leverage

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lev·er·age

(lev'ĕr-ăj),
1. The actual lift or elevating direction of a lever or elevator.
2. The mechanical advantage gained thereby.

lev·er·age

(lev'ĕr-ăj)
Actual lift or elevating direction of a lever or elevator.
References in periodicals archive ?
Is regulatory leveraging a normal, legitimate, and perhaps inevitable feature of agency design?
Difficulties in mobilizing, leveraging, and repurposing the value that resides in the resources of colleges and universities
Learning curves are reduced by leveraging an IT group's existing knowledge of IP networks and their understanding of their preferred LAN supplier's products.
Truly unprecedented system credit expansion underpinned buoyant asset markets: From the household and government sectors, on the one hand, and financial sector leveraging on the other.
The ability to gain an in-depth understanding of customers is dependent upon the leveraging of customer data from within the enterprise data warehouse.
As a result, economies of scale associated with leveraging the Internet's telecommunications infrastructure are available to all who wish to benefit.
* Intellectual capital management (ICM) software enables users to transfer know-how into corporate policy and procedure, thereby leveraging expertise by making it available to support business practices as needed.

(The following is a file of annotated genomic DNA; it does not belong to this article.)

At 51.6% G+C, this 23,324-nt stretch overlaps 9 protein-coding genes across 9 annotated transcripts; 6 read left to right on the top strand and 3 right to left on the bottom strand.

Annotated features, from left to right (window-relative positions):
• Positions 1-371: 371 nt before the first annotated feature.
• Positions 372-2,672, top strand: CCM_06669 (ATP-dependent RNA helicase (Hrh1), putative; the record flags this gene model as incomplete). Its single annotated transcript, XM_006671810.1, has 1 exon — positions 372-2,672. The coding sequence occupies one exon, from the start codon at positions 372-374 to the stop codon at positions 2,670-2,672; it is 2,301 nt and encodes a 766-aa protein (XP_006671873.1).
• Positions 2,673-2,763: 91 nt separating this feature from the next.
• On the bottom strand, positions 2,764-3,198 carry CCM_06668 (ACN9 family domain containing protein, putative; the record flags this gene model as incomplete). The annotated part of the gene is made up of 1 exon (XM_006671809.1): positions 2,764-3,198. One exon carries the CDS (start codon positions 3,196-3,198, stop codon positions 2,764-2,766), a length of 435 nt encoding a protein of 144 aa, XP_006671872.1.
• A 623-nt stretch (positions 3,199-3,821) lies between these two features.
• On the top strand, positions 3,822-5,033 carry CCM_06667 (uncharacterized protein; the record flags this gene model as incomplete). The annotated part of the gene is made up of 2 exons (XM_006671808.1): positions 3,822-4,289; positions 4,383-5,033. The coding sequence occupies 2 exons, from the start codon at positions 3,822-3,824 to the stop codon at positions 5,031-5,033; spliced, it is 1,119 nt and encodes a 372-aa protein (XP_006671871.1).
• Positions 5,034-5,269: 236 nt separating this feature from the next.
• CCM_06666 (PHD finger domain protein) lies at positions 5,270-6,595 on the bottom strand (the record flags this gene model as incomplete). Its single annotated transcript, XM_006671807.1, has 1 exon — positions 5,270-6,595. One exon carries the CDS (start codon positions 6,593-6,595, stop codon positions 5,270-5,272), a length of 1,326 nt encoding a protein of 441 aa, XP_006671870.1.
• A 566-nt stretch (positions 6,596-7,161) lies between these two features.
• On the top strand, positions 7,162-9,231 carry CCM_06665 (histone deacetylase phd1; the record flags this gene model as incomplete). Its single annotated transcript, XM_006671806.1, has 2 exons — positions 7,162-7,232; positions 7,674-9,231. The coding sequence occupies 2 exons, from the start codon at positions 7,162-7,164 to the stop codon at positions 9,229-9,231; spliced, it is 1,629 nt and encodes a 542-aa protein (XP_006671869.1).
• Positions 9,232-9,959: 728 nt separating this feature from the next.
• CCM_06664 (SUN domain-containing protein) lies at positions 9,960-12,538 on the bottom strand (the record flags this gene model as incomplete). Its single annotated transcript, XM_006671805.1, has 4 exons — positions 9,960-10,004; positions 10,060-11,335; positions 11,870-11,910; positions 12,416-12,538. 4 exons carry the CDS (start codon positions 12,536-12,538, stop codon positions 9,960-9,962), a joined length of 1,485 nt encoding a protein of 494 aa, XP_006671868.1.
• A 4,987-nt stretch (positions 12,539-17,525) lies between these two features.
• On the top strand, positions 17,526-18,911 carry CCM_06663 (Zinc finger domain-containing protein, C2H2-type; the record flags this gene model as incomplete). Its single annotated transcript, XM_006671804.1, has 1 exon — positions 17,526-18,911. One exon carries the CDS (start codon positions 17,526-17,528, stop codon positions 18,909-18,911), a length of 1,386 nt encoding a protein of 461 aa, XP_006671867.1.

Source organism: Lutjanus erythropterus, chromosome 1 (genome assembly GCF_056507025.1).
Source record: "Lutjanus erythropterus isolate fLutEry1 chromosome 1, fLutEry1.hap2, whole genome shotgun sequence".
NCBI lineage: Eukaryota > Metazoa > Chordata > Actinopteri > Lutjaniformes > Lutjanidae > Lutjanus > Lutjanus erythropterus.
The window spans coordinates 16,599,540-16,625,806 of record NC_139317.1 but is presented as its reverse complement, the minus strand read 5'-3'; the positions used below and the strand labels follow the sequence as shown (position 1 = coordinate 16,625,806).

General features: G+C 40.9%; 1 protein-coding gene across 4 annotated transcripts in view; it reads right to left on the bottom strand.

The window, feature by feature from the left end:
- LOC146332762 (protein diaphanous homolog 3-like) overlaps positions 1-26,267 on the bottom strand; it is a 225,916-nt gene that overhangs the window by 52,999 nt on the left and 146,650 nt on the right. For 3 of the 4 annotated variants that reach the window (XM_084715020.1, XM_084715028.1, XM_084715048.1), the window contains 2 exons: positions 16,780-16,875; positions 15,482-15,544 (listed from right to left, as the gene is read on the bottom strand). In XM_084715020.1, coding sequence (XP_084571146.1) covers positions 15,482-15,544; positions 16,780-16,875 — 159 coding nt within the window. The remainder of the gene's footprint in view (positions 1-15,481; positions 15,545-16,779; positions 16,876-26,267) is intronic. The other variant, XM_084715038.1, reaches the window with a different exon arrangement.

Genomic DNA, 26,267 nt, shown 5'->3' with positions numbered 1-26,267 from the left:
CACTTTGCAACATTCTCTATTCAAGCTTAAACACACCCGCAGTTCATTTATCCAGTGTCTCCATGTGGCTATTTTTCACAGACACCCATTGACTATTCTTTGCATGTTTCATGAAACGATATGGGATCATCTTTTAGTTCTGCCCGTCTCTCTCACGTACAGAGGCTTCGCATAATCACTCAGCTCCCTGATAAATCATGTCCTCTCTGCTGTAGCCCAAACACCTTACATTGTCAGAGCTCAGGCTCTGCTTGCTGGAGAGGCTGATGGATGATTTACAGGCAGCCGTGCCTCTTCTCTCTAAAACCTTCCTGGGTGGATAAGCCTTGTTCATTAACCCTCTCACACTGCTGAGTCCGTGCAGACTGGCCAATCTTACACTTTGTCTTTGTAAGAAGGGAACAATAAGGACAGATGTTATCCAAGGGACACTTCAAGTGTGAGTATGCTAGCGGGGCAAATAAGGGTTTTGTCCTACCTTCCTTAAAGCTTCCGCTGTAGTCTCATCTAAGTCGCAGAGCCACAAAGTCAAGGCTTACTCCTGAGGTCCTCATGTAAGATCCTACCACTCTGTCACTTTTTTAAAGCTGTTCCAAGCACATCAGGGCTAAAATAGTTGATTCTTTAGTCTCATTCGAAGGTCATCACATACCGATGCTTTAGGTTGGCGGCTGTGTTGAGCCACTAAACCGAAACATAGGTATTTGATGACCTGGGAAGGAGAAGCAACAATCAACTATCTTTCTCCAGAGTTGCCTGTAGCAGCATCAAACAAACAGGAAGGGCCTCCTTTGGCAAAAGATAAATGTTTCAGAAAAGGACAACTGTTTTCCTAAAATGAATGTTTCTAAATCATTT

You may well say that all decision makers use information to solve problems, even if they don't use fancy terms like "knowledge leveraging" to describe it.
The now vacated circuit court decision was also notable for its view that the hospital had engaged so-called "monopoly leveraging," an independent violation of Section 1.
Based on its review of available leveraging data and interviews with HUD and Treasury officials, GAO found that the leverage measures the agencies reported for the selected programs were based on incomplete data and thus did not capture the actual extent of leveraging in the programs.
"By leveraging industry-proven technologies such as Ethernet, TCP/IP and SCSI, iSCSI is positioned to become an effective means for companies to deploy lower cost networked storage," said Brad Nisbet, storage program manager at IDC.
Leveraging clustering's industry-proven, dynamic adaptation, storage can be dynamically reconfigured to meet changing business drivers in real time--without business disruption.